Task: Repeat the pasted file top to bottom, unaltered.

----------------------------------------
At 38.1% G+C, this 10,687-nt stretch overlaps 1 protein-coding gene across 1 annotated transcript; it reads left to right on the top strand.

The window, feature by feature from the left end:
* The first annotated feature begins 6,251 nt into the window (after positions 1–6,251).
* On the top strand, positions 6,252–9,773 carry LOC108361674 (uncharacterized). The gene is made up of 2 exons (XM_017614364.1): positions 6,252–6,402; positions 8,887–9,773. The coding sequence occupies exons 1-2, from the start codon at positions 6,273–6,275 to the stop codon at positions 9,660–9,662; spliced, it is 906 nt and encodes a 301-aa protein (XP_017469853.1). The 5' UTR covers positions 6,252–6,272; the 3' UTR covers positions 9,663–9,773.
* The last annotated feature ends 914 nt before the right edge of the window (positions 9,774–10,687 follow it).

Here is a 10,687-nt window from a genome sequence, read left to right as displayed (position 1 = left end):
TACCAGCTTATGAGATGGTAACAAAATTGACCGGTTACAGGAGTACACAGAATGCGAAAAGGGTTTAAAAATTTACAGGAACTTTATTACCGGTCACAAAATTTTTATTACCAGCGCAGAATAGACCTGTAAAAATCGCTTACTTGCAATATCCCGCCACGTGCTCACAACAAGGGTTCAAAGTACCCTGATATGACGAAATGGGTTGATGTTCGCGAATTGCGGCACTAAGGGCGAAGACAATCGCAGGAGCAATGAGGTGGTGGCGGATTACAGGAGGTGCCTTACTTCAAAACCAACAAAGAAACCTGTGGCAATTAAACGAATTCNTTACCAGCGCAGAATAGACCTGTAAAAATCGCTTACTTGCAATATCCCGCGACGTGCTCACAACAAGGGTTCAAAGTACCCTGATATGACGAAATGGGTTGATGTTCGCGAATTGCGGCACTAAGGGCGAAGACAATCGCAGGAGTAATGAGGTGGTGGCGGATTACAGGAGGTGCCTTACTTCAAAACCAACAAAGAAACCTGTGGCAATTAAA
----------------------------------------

At 38.1% G+C, this 10,687-nt stretch overlaps 1 protein-coding gene across 1 annotated transcript; it reads left to right on the top strand.

The window, feature by feature from the left end:
* The first annotated feature begins 6,251 nt into the window (after positions 1–6,251).
* On the top strand, positions 6,252–9,773 carry LOC108361674 (uncharacterized). The gene is made up of 2 exons (XM_017614364.1): positions 6,252–6,402; positions 8,887–9,773. The coding sequence occupies exons 1-2, from the start codon at positions 6,273–6,275 to the stop codon at positions 9,660–9,662; spliced, it is 906 nt and encodes a 301-aa protein (XP_017469853.1). The 5' UTR covers positions 6,252–6,272; the 3' UTR covers positions 9,663–9,773.
* The last annotated feature ends 914 nt before the right edge of the window (positions 9,774–10,687 follow it).

Here is a 10,687-nt window from a genome sequence, read left to right as displayed (position 1 = left end):
TACCAGCTTATGAGATGGTAACAAAATTGACCGGTTACAGGAGTACACAGAATGCGAAAAGGGTTTAAAAATTTACAGGAACTTTATTACCGGTCACAAAATTTTTATTACCAGCGCAGAATAGACCTGTAAAAATCGCTTACTTGCAATATCCCGCCACGTGCTCACAACAAGGGTTCAAAGTACCCTGATATGACGAAATGGGTTGATGTTCGCGAATTGCGGCACTAAGGGCGAAGACAATCGCAGGAGCAATGAGGTGGTGGCGGATTACAGGAGGTGCCTTACTTCAAAACCAACAAAGAAACCTGTGGCAATTAAACGAATTCNTTACCAGCGCAGAATAGACCTGTAAAAATCGCTTACTTGCAATATCCCGCGACGTGCTCACAACAAGGGTTCAAAGTACCCTGATATGACGAAATGGGTTGATGTTCGCGAATTGCGGCACTAAGGGCGAAGACAATCGCAGGAGTAATGAGGTGGTGGCGGATTACAGGAGGTGCCTTACTTCAAAACCAACAAAGAAACCTGTGGCAATTAAA